Happy National Nurses Day
Today is National Nurses Day, part of National Nurses Week! At IWF, we send a big thank you to our nation’s 3.1 million nurses. These women and men have been on the frontlines of the coronavirus pandemic since day one. They risk their health to secure ours.
Modern nursing was established by Florence Nightingale, a British woman who led a group of female nurses to deliver medical services to soldiers during the Crimean War in 1854. Nightingale brought women formally into the world of patient care by establishing nurse education programs in a number of British hospitals. In addition, she implemented handwashing and hygiene practices that are credited with saving lives. Handwashing is still an effective strategy in the fight against infections and viruses like the coronavirus today.
Based on data from the Bureau of Labor Statistics.
$75,330 per year – 2020 Median Income
3.1 million – Number of jobs in 2019
7% – Employment growth rate over next decade
Nurses provide care in a variety of setting including hospitals, doctors’ offices, and private homes.
COVID-19 and nursing
Early in the coronavirus pandemic outbreak, the burgeoning number of sick patients threatened to overwhelm our healthcare system. Hospitals in the epicenter of the outbreak, such as in New York and New Jersey, faced a shortage of health professionals.
Out of duty, medical professionals nationwide answered the call to go and help. Traveling nurses, who routinely take assignments in other regions or states, went to hard-hit areas to relieve the overworked medical professionals.
Usually, the paperwork and red tape required to secure permission to work in a state other than the one a nurse is licensed in could hold up the process for weeks or longer. However, due to the emergency nature of the situation, states and governors temporarily relaxed licensing requirements to permit out-of-state nurses and medical professionals to practice in their states.
Our Chasing Work campaign profiled nurses from across the country who lent their time and expertise to hard-hit regions:
The pandemic may be on the way out, but we cannot go back to business as usual. Reforms that reduce the barriers for medical professionals to serve wherever needed should be made permanent.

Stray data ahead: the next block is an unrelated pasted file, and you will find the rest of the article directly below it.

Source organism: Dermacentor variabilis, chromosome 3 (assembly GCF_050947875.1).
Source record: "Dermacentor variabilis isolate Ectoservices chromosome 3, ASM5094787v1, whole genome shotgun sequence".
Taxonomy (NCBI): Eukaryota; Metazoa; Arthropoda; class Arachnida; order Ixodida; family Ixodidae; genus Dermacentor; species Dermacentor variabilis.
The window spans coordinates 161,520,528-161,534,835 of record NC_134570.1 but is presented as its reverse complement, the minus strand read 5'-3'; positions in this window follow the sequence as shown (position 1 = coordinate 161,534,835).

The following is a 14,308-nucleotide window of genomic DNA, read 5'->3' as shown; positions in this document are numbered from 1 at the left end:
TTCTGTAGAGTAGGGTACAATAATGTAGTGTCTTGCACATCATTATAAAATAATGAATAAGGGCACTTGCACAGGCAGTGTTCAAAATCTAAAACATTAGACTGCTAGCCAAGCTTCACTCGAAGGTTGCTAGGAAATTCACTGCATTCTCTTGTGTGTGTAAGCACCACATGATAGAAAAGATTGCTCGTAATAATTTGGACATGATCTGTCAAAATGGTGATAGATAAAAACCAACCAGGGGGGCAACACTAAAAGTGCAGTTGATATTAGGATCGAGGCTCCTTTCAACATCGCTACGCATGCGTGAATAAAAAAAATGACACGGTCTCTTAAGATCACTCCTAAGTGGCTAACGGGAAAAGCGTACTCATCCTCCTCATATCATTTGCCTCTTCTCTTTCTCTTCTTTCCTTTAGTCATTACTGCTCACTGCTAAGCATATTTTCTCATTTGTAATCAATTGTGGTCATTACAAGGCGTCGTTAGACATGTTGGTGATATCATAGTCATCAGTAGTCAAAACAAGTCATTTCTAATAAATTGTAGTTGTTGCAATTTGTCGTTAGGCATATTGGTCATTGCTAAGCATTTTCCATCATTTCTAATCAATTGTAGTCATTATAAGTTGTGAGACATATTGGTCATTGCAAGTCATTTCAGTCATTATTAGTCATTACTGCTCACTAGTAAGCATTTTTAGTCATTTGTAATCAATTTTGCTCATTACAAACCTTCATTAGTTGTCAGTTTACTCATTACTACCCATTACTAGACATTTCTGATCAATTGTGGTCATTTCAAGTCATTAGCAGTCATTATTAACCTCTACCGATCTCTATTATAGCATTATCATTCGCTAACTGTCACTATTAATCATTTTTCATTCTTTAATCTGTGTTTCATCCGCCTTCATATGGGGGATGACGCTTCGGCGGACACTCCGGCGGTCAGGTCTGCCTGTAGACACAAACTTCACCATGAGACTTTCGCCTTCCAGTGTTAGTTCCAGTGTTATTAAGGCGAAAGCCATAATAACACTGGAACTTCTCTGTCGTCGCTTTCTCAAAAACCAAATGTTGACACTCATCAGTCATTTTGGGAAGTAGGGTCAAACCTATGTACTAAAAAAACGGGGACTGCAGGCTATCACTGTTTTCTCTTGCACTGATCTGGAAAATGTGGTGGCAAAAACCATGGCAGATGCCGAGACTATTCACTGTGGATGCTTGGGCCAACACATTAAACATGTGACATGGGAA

National Nurses Day 2021: Here’s how much nurses make
National Nurses Day, on Thursday, is a chance for Americans to celebrate and appreciate nurses – especially after their hard work and dedication to caring for people during the coronavirus pandemic over the last year.
Thursday also kicks off Nurses Week, which ends on May 12, the birthday of modern nursing founder Florence Nightingale.
Not only are nurses essential to health care, but they are also the most trusted medical professionals, according to a December 2020 Gallup poll. The poll found that 89% of Americans ranked the honesty and ethical standards of nurses as “very high” and “high.”
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For National Nurses Day, many companies are showing their appreciation for nurses with giveaways and other discounts. For example, Chipotle is giving away free burritos to 250,000 health care workers this month and on Thursday, Dunkin’ is offering free medium coffees to health care workers who can show their ID.
Meanwhile, Crocs promised to give 10,000 pairs of its “Crocs at Work” shoes to health care professionals for five days, starting on May 10.
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Last year, nurses saw a slight increase in salary, according to the U.S. Bureau of Labor Statistics (BLS).
In 2020, the median annual salary for registered nurses was $75,330 per year, while the median hourly pay rate was $36.22 per hour. That’s up from 2019, when nurses’ median annual salary was $73,300 and their median hourly pay rate was $35.24, FOX Business reported last year.
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According to a survey by Nurse.org, a majority (81%) of nurses are paid hourly, while only 19% are salaried. The survey found that salaried nurses tend to be in administrative roles, while nurses who work directly with patients tend to be hourly.
However, nurses do receive additional compensation such as overtime, shift differentials, bonuses and expenses, Nurse.org found, with overtime being the most common.
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The job outlook for registered nurses seems to be pretty good, according to the BLS. The agency estimates that registered nurse jobs will grow 7% through 2029, which is “faster than the average for all occupations,” the BLS said.
Officials recognize area nurses on National Nurses Day
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